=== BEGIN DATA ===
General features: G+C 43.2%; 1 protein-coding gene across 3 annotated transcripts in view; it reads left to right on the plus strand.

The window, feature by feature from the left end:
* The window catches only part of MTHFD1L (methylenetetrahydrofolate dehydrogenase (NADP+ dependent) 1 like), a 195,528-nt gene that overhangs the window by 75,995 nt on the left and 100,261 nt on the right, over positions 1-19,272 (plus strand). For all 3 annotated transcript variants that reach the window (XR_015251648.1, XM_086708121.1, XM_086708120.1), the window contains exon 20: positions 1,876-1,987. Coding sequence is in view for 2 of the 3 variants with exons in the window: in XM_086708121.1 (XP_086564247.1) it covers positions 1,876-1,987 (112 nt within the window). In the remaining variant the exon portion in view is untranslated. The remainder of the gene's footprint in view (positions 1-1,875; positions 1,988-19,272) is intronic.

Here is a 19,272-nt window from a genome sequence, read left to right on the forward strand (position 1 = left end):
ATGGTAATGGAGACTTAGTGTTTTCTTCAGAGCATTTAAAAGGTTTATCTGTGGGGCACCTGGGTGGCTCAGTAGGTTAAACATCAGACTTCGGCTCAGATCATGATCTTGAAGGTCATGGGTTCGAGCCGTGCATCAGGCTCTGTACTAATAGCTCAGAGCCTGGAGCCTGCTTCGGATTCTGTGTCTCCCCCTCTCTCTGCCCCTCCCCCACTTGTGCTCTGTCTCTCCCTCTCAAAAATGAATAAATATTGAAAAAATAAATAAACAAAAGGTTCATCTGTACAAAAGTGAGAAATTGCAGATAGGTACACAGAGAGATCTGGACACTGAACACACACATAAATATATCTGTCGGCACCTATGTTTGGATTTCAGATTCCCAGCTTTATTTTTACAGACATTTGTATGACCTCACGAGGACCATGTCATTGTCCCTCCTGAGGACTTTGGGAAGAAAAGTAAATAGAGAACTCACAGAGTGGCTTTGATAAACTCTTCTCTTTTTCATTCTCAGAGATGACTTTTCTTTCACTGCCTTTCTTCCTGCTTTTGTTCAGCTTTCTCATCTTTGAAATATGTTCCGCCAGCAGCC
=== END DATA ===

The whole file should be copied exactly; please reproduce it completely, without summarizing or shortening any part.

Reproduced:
General features: G+C 43.2%; 1 protein-coding gene across 3 annotated transcripts in view; it reads left to right on the plus strand.

The window, feature by feature from the left end:
* The window catches only part of MTHFD1L (methylenetetrahydrofolate dehydrogenase (NADP+ dependent) 1 like), a 195,528-nt gene that overhangs the window by 75,995 nt on the left and 100,261 nt on the right, over positions 1-19,272 (plus strand). For all 3 annotated transcript variants that reach the window (XR_015251648.1, XM_086708121.1, XM_086708120.1), the window contains exon 20: positions 1,876-1,987. Coding sequence is in view for 2 of the 3 variants with exons in the window: in XM_086708121.1 (XP_086564247.1) it covers positions 1,876-1,987 (112 nt within the window). In the remaining variant the exon portion in view is untranslated. The remainder of the gene's footprint in view (positions 1-1,875; positions 1,988-19,272) is intronic.

Here is a 19,272-nt window from a genome sequence, read left to right on the forward strand (position 1 = left end):
ATGGTAATGGAGACTTAGTGTTTTCTTCAGAGCATTTAAAAGGTTTATCTGTGGGGCACCTGGGTGGCTCAGTAGGTTAAACATCAGACTTCGGCTCAGATCATGATCTTGAAGGTCATGGGTTCGAGCCGTGCATCAGGCTCTGTACTAATAGCTCAGAGCCTGGAGCCTGCTTCGGATTCTGTGTCTCCCCCTCTCTCTGCCCCTCCCCCACTTGTGCTCTGTCTCTCCCTCTCAAAAATGAATAAATATTGAAAAAATAAATAAACAAAAGGTTCATCTGTACAAAAGTGAGAAATTGCAGATAGGTACACAGAGAGATCTGGACACTGAACACACACATAAATATATCTGTCGGCACCTATGTTTGGATTTCAGATTCCCAGCTTTATTTTTACAGACATTTGTATGACCTCACGAGGACCATGTCATTGTCCCTCCTGAGGACTTTGGGAAGAAAAGTAAATAGAGAACTCACAGAGTGGCTTTGATAAACTCTTCTCTTTTTCATTCTCAGAGATGACTTTTCTTTCACTGCCTTTCTTCCTGCTTTTGTTCAGCTTTCTCATCTTTGAAATATGTTCCGCCAGCAGCC